Are ICOs the New IPOs?
Initial coin offerings, or token sales, raised some $5.6 billion in 2017—more than 20 times the $240 million raised in such sales in 2016, says Fabric Ventures and TokenData.
Unlike in an IPO, investors don’t buy shares of the company but, rather, purchase cryptocurrency “tokens” that provide access to the firm’s goods or services or its network of users.
ICOs take a crowdfunding approach that stands in contrast to the more traditional process of convincing venture capitalists to fund a startup, developing the company through early stages and later going public or being bought by a larger, more established company.
“A good way to look at it is cryptocurrency meets Kickstarter,” says Pavel Bains, CEO of Bluzelle, which works on blockchain projects with insurers and is developing a decentralized data storage system. The Singapore-based startup raised $19.5 million in a January ICO. “It’s a way for companies like ourselves to raise the capital that we need to build out our product. To do so, what we’re saying is we’re going to give you a coin or a token that you need to pay for the service or the product. We’re creating our ecosystem around that.” (See Tech-No-Savvy’s Q&A.)
While the coin or token doesn’t represent a share of the company, investors may still be hoping for a profit as the company’s service gains traction and its tokens appreciate.
“What a lot of buyers will do is that, as this product gets used more, the price of that token or currency will go up and they can keep it as an asset,” Bains says.
That’s an aspect of ICOs that’s attracted attention from the U.S. Securities and Exchange Commission, which takes the view that, whether investors are buying a “utility” token or a share of stock, an instrument that offers the promise of future profit is a security. It was widely reported earlier this year that the SEC had issued subpoenas in connection with some ICOs.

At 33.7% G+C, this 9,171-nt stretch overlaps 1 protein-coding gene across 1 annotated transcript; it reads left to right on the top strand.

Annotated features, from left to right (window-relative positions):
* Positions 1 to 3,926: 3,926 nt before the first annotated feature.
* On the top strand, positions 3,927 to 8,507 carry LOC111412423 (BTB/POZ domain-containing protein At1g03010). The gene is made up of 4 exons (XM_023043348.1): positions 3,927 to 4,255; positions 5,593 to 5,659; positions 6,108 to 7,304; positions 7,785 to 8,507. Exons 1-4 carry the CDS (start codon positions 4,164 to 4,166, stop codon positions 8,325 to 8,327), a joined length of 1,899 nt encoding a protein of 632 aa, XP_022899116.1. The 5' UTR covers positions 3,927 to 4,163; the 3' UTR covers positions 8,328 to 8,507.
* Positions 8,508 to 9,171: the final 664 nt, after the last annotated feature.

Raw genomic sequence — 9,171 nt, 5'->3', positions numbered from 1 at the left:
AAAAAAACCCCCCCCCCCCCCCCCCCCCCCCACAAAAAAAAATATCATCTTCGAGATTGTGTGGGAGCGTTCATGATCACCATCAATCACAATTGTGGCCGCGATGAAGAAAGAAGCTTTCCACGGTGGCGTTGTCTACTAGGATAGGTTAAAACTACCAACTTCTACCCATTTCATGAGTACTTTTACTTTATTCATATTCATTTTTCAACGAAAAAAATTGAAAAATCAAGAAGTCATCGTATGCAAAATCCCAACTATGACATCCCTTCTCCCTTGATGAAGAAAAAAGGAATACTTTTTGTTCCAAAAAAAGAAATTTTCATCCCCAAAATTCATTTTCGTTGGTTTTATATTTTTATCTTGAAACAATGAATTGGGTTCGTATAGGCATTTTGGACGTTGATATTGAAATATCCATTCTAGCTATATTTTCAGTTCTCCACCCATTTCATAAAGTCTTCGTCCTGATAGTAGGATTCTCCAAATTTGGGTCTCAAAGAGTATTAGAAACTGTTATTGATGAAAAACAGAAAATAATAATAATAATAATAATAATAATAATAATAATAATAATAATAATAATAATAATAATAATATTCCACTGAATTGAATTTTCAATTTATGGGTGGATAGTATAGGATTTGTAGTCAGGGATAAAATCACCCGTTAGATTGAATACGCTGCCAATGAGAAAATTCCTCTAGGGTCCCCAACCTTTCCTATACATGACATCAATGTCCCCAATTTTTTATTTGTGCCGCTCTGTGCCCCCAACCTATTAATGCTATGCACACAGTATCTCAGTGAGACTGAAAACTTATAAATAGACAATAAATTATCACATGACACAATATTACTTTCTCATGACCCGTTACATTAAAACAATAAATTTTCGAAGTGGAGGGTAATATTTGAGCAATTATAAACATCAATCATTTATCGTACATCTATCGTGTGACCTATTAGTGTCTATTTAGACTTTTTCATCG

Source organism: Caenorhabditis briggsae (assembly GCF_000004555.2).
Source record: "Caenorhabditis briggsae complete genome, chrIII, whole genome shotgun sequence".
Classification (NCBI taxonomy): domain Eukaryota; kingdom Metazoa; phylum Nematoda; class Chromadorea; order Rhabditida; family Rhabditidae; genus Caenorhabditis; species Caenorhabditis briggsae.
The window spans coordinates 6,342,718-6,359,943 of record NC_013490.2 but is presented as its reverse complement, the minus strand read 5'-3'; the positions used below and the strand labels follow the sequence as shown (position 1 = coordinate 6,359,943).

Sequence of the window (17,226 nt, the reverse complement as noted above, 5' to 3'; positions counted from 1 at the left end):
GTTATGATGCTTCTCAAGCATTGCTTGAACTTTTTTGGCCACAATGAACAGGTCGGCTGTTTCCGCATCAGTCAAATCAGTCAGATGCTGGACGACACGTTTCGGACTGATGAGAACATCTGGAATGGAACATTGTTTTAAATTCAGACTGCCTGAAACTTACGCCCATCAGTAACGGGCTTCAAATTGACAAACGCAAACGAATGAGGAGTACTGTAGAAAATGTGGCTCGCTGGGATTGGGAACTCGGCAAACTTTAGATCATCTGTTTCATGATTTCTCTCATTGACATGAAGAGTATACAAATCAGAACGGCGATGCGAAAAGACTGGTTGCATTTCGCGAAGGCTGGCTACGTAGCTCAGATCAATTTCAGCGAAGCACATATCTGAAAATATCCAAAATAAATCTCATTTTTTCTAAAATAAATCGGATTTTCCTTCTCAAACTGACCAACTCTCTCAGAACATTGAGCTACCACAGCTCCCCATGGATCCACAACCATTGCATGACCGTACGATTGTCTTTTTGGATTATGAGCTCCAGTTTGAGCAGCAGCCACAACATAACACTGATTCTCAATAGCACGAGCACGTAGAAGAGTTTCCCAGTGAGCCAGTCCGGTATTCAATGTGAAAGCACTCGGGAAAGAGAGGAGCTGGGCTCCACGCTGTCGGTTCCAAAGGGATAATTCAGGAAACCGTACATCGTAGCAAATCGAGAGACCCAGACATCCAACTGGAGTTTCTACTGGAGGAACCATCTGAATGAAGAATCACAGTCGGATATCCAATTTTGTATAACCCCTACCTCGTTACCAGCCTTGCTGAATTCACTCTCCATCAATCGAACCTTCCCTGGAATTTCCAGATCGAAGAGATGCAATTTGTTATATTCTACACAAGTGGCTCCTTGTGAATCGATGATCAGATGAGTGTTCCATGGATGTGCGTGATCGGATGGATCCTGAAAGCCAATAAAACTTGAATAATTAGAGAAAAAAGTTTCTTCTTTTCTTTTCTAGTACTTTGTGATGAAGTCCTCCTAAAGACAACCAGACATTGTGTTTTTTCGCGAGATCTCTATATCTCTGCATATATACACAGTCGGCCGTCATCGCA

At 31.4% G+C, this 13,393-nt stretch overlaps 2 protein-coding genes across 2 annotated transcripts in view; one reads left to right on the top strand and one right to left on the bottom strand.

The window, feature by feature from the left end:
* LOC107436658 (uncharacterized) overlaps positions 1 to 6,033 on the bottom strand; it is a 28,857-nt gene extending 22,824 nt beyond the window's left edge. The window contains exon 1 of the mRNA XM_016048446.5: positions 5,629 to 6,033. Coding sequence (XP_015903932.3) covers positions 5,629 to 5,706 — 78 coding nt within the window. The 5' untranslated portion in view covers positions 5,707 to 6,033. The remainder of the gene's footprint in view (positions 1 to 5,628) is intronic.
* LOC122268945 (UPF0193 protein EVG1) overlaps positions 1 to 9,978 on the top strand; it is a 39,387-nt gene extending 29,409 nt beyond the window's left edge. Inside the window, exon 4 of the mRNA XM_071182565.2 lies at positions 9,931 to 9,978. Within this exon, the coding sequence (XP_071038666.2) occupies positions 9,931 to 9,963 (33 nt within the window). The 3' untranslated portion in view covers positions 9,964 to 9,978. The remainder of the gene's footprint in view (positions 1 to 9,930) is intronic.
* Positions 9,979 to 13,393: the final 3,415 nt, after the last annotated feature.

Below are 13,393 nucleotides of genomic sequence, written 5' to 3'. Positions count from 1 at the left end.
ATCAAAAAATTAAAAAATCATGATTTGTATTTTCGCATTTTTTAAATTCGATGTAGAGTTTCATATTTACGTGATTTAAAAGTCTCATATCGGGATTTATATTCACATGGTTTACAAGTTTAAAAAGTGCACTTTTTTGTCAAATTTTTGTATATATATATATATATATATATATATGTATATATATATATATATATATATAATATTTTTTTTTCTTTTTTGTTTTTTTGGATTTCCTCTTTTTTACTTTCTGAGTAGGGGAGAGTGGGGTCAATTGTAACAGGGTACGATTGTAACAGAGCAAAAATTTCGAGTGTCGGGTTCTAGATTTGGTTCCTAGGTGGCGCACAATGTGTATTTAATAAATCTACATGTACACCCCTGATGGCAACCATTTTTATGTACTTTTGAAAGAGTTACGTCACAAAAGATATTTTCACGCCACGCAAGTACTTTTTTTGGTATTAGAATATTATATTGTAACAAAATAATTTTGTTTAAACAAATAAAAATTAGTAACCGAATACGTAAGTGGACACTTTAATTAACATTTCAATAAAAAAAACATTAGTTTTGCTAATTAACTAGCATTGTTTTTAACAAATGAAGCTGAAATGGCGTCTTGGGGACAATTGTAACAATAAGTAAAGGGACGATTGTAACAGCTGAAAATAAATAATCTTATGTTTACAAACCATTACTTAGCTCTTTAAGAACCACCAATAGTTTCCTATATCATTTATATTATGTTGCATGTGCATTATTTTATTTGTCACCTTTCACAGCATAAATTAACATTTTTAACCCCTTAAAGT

“It seems that regulators—the SEC in particular—have taken note of ICOs,” says Caribou Honig, CEO of 3rd Act Ventures and co-founder and chairman of InsureTech Connect. “It’s hard to say whether their intent is to put a mild chill on ICOs or a deep freeze, but either way, I won’t be surprised if we’ve already seen ‘peak ICO.’”
While ICOs enjoyed explosive growth last year, longer-term they may represent more of a niche rather than a broader market transformation. And they don’t likely herald a disruption of the venture capital industry.
“There are a number of legitimate challenges for VC firms over the next decade, but ICOs would be low on my list,” Honig writes in an email interview. “While ICOs might be an extraordinary opportunity to raise capital for a handful of companies, I think they will be the exception and not the rule.”
Venture capital firms don’t just write checks, Honig notes, but also nurture startups with critical expertise.
“Many of the best entrepreneurs will welcome what VCs can bring to the table—fresh eyes, industry or operational experience, a network, and more—that makes VC money more than just money,” Honig says.
ICOs, however, seem to be a natural fit with some blockchain-focused startups.
“Stepping back a bit,” Honig says, “ICOs ought to be most interesting where a company wants the users, or customers, themselves to have a stake in the whole business succeeding, particularly network-effect businesses. Communication platforms expanding functionality beyond messaging, for instance, are one of the areas looking at ICOs.”
For blockchain startups, it can be difficult to raise money from traditional venture capital firms, Bluzelle’s Bains says.
“It requires a lot of education for them [VC firms] to understand,” Bains says. “There is a cryptocurrency world of enthusiasts who understand the technology and understand the risks, and they’re more open to supporting companies like ourselves that might be the next big thing in the decentralized world that they are envisioning.”
While investors are always looking for the next big thing, caveat emptor remains the rule.
“The biggest concern is about scams and false products,” Bains says. “Just like in any asset class that arises, people come in and have not done their homework—do not understand the technology and what’s behind it—and just get in because of fear of missing out. It’s really important for any token buyer to educate themselves on the fundamentals of blockchain technology, the company whose token they’re buying, what is the technology and is the team credible.”
For its part, the SEC acknowledges that, although ICOs can provide needed capital for startups, investors should proceed with caution because they offer substantially less protection than traditional securities markets, SEC Chairman Jay Clayton said in December.
“At best, investors need to be very diligent to assess what they are actually buying when they participate in an ICO,” Honig says. “At worst, it’s the Wild West, and investors need to be mindful of the risk of outright fraud.”